(448g) Autocatalytic Release of Heme in Sickle and Normal Erythrocytes

Freundlich, M., École Nationale Supérieure de Chimie de Paris
Vekilov, P. G., University of Houston

Autocatalytic release of heme in sickle and normal erythrocytes

Anupam Aich1,[1], Melissa Freundlich1,2, [1], Elena V. Petrova1, Ye Li1, Bogdan Dinu,3 Gladstone Airewele,3 and Peter G. Vekilov1,4,*

1 Department of Chemical and Biomolecular Engineering, University of Houston,
Houston, TX 77204, USA

2 École Nationale Supérieure de Chimie de Paris, 11, rue Pierre et Marie Curie,
75231 PARIS Cedex 05 FRANCE

3 Texas Children’s Hospital, Baylor College of Medicine, 6621 Fannin St.
Houston, TX 77030, USA

4 Department of Chemistry, University of Houston, Houston, TX 77204, USA Abstract

The mutation responsible for sickle cell anemia has two main consequences: the mutant hemoglobin, HbS, polymerizes, and it partially releases its heme.  Here we determine the concentration of free heme in sickle, sickle trait, and normal erythrocytes.  We develop a novel assay for heme quantification, which is robust, sensitive to 100 pM, and accurate within 10%. We separate the free heme present in the red cells from the hemoglobin by dialysis.  We use the heme in the dialysate to reconstitute horse radish peroxidase in excess of the apoenzyme, and measure the rate of enzymatic decay of peroxide.   We find that the average concentration of free heme in sickle cell patients is 41±12 mM, in sickle trait individuals—35±4 mM, and in normal adults—22±9 mM. We find that the release of heme in both sickle cell patients and normal adults is autocatalytic, i.e., the presence of free heme induces stronger heme release. The found unexpectedly high concentration of free heme suggests that it may be an important factor in the pathology of sickle cell anemia.  The autocatalytic release may contribute to the known variability and unpredictability of the disease.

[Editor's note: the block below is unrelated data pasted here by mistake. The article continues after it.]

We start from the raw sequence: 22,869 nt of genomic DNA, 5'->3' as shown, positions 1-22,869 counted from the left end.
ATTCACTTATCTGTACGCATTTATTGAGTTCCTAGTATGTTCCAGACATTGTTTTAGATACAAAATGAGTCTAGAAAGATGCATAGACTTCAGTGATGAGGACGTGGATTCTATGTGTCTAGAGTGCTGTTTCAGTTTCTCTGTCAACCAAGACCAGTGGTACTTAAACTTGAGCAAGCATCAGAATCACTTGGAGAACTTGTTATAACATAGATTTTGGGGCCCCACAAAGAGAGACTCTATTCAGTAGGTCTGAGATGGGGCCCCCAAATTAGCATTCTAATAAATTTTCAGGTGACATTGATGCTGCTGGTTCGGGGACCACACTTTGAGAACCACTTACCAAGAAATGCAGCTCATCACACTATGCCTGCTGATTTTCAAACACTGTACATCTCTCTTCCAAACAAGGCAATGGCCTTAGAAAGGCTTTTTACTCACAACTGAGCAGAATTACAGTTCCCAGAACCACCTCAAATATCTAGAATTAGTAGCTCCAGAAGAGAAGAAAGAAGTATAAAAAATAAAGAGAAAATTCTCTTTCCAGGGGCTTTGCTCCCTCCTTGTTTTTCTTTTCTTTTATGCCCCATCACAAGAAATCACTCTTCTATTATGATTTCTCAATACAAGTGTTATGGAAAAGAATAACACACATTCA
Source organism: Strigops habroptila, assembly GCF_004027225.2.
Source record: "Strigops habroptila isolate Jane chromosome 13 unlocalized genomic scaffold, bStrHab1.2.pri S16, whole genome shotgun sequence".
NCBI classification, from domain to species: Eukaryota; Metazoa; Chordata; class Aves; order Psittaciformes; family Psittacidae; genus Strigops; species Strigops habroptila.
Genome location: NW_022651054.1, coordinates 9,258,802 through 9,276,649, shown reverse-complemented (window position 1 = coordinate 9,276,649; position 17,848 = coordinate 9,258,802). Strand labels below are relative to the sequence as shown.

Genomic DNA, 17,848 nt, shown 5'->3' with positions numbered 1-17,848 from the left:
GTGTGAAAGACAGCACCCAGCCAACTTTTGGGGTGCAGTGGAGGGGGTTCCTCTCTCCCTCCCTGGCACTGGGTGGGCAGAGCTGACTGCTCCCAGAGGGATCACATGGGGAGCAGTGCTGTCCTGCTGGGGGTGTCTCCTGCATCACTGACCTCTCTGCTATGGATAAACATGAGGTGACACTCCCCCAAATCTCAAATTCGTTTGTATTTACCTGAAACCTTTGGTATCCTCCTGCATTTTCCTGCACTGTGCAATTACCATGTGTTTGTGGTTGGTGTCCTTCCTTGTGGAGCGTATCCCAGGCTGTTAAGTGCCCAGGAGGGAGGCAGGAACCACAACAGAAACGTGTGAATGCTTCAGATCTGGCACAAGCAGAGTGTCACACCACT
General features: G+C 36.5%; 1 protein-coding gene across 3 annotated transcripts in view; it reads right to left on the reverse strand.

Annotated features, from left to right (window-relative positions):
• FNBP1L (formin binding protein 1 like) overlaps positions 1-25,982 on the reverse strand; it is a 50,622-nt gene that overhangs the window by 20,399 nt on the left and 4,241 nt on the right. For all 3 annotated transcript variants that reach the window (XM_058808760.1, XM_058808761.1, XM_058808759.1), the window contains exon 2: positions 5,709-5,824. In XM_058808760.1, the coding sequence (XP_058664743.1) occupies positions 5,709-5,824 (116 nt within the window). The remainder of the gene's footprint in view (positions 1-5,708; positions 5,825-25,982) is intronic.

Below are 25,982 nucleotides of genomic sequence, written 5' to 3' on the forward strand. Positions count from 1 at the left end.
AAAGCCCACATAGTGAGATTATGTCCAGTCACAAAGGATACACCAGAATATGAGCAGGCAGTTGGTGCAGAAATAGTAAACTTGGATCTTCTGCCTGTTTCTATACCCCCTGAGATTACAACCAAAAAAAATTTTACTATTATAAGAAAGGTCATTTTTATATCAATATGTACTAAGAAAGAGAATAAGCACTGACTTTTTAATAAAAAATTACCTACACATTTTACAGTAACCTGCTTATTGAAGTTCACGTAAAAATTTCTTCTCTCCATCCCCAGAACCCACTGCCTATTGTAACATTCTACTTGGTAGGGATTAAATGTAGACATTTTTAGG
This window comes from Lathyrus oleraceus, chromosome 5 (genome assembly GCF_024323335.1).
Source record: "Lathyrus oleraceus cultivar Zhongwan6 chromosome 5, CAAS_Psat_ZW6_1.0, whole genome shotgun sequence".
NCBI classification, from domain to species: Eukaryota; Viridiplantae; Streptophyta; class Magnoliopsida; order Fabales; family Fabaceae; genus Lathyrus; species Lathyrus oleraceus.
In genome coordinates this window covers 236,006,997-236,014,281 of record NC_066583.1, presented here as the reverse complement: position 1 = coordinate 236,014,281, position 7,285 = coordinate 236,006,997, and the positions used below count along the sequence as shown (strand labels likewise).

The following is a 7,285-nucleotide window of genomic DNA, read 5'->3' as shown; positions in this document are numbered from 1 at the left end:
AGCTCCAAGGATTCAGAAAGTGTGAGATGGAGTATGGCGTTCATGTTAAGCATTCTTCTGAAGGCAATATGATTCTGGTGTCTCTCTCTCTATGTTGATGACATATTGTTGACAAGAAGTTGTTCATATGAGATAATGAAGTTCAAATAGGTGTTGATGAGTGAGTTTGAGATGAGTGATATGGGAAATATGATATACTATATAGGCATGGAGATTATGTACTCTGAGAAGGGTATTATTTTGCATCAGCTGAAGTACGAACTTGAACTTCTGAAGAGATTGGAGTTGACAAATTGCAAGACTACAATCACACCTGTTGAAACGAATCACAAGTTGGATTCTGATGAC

[1] These two authors contributed equally to this work.